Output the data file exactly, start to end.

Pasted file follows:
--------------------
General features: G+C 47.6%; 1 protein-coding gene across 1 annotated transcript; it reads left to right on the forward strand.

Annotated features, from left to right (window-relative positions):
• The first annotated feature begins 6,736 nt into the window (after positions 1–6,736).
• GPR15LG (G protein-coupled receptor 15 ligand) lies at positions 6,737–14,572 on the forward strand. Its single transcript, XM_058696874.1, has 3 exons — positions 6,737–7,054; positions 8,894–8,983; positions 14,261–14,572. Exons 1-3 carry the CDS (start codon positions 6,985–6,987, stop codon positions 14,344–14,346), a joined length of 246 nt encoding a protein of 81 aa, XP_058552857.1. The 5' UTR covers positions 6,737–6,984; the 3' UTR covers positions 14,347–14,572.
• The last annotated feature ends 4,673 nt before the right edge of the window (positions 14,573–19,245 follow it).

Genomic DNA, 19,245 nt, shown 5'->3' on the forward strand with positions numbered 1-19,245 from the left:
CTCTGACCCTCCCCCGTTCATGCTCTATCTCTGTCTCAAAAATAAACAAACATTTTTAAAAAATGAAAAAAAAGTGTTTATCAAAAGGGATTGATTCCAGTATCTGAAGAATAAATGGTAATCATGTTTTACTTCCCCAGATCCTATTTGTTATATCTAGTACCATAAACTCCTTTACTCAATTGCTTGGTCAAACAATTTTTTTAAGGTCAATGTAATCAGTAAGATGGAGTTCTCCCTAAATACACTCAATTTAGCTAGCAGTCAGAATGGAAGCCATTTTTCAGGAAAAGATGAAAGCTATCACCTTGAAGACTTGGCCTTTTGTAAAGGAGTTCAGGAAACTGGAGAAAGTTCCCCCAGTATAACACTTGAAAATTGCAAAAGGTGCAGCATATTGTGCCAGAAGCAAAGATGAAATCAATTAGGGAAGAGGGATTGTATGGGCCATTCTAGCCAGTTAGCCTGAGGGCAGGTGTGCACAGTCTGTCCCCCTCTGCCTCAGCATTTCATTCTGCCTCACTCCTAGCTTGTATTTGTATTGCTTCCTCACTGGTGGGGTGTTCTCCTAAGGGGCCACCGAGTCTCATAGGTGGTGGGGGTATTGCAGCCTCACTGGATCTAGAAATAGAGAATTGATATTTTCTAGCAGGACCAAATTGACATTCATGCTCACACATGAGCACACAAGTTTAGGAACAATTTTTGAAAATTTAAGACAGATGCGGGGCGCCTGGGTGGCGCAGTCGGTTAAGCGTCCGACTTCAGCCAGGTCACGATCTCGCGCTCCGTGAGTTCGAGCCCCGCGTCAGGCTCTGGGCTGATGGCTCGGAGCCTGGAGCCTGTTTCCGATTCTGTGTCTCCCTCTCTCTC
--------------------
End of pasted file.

General features: G+C 47.6%; 1 protein-coding gene across 1 annotated transcript; it reads left to right on the forward strand.

Annotated features, from left to right (window-relative positions):
• The first annotated feature begins 6,736 nt into the window (after positions 1–6,736).
• GPR15LG (G protein-coupled receptor 15 ligand) lies at positions 6,737–14,572 on the forward strand. Its single transcript, XM_058696874.1, has 3 exons — positions 6,737–7,054; positions 8,894–8,983; positions 14,261–14,572. Exons 1-3 carry the CDS (start codon positions 6,985–6,987, stop codon positions 14,344–14,346), a joined length of 246 nt encoding a protein of 81 aa, XP_058552857.1. The 5' UTR covers positions 6,737–6,984; the 3' UTR covers positions 14,347–14,572.
• The last annotated feature ends 4,673 nt before the right edge of the window (positions 14,573–19,245 follow it).

Genomic DNA, 19,245 nt, shown 5'->3' on the forward strand with positions numbered 1-19,245 from the left:
CTCTGACCCTCCCCCGTTCATGCTCTATCTCTGTCTCAAAAATAAACAAACATTTTTAAAAAATGAAAAAAAAGTGTTTATCAAAAGGGATTGATTCCAGTATCTGAAGAATAAATGGTAATCATGTTTTACTTCCCCAGATCCTATTTGTTATATCTAGTACCATAAACTCCTTTACTCAATTGCTTGGTCAAACAATTTTTTTAAGGTCAATGTAATCAGTAAGATGGAGTTCTCCCTAAATACACTCAATTTAGCTAGCAGTCAGAATGGAAGCCATTTTTCAGGAAAAGATGAAAGCTATCACCTTGAAGACTTGGCCTTTTGTAAAGGAGTTCAGGAAACTGGAGAAAGTTCCCCCAGTATAACACTTGAAAATTGCAAAAGGTGCAGCATATTGTGCCAGAAGCAAAGATGAAATCAATTAGGGAAGAGGGATTGTATGGGCCATTCTAGCCAGTTAGCCTGAGGGCAGGTGTGCACAGTCTGTCCCCCTCTGCCTCAGCATTTCATTCTGCCTCACTCCTAGCTTGTATTTGTATTGCTTCCTCACTGGTGGGGTGTTCTCCTAAGGGGCCACCGAGTCTCATAGGTGGTGGGGGTATTGCAGCCTCACTGGATCTAGAAATAGAGAATTGATATTTTCTAGCAGGACCAAATTGACATTCATGCTCACACATGAGCACACAAGTTTAGGAACAATTTTTGAAAATTTAAGACAGATGCGGGGCGCCTGGGTGGCGCAGTCGGTTAAGCGTCCGACTTCAGCCAGGTCACGATCTCGCGCTCCGTGAGTTCGAGCCCCGCGTCAGGCTCTGGGCTGATGGCTCGGAGCCTGGAGCCTGTTTCCGATTCTGTGTCTCCCTCTCTCTC